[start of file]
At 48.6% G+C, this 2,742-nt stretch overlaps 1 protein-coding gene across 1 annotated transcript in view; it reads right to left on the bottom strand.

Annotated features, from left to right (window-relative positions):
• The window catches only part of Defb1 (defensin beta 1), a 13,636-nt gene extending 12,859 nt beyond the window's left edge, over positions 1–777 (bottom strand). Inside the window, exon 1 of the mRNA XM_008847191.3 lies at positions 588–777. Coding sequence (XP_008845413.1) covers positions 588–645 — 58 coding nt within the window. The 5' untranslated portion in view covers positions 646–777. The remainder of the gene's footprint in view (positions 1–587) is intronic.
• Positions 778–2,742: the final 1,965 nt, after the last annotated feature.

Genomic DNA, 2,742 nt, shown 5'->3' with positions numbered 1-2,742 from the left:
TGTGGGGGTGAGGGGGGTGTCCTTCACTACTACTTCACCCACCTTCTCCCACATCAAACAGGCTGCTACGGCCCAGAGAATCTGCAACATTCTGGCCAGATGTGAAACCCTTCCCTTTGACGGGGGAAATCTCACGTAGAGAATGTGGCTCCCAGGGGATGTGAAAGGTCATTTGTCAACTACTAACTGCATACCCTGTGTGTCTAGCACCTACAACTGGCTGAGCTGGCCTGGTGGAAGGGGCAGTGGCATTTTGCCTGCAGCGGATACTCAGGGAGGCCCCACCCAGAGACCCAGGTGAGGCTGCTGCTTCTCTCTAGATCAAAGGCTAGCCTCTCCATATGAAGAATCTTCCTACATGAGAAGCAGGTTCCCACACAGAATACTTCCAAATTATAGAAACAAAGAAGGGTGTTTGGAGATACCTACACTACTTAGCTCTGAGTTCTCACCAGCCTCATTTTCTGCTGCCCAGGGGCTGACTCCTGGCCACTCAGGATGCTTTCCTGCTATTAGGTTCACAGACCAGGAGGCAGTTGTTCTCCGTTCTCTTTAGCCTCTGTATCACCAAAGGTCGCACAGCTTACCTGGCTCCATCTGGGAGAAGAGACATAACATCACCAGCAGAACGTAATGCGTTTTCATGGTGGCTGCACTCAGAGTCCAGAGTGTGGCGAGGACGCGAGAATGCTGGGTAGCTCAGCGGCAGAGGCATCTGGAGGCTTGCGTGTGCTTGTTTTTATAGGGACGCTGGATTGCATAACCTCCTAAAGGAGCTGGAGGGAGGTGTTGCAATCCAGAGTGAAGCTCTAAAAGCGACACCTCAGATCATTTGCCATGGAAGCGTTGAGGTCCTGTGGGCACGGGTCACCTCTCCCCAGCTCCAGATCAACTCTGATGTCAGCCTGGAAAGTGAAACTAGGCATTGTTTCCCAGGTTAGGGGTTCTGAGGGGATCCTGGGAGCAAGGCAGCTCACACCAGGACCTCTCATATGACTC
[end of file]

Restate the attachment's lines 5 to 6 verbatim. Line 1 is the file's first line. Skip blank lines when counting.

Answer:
Genomic DNA, 2,742 nt, shown 5'->3' with positions numbered 1-2,742 from the left:
TGTGGGGGTGAGGGGGGTGTCCTTCACTACTACTTCACCCACCTTCTCCCACATCAAACAGGCTGCTACGGCCCAGAGAATCTGCAACATTCTGGCCAGATGTGAAACCCTTCCCTTTGACGGGGGAAATCTCACGTAGAGAATGTGGCTCCCAGGGGATGTGAAAGGTCATTTGTCAACTACTAACTGCATACCCTGTGTGTCTAGCACCTACAACTGGCTGAGCTGGCCTGGTGGAAGGGGCAGTGGCATTTTGCCTGCAGCGGATACTCAGGGAGGCCCCACCCAGAGACCCAGGTGAGGCTGCTGCTTCTCTCTAGATCAAAGGCTAGCCTCTCCATATGAAGAATCTTCCTACATGAGAAGCAGGTTCCCACACAGAATACTTCCAAATTATAGAAACAAAGAAGGGTGTTTGGAGATACCTACACTACTTAGCTCTGAGTTCTCACCAGCCTCATTTTCTGCTGCCCAGGGGCTGACTCCTGGCCACTCAGGATGCTTTCCTGCTATTAGGTTCACAGACCAGGAGGCAGTTGTTCTCCGTTCTCTTTAGCCTCTGTATCACCAAAGGTCGCACAGCTTACCTGGCTCCATCTGGGAGAAGAGACATAACATCACCAGCAGAACGTAATGCGTTTTCATGGTGGCTGCACTCAGAGTCCAGAGTGTGGCGAGGACGCGAGAATGCTGGGTAGCTCAGCGGCAGAGGCATCTGGAGGCTTGCGTGTGCTTGTTTTTATAGGGACGCTGGATTGCATAACCTCCTAAAGGAGCTGGAGGGAGGTGTTGCAATCCAGAGTGAAGCTCTAAAAGCGACACCTCAGATCATTTGCCATGGAAGCGTTGAGGTCCTGTGGGCACGGGTCACCTCTCCCCAGCTCCAGATCAACTCTGATGTCAGCCTGGAAAGTGAAACTAGGCATTGTTTCCCAGGTTAGGGGTTCTGAGGGGATCCTGGGAGCAAGGCAGCTCACACCAGGACCTCTCATATGACTC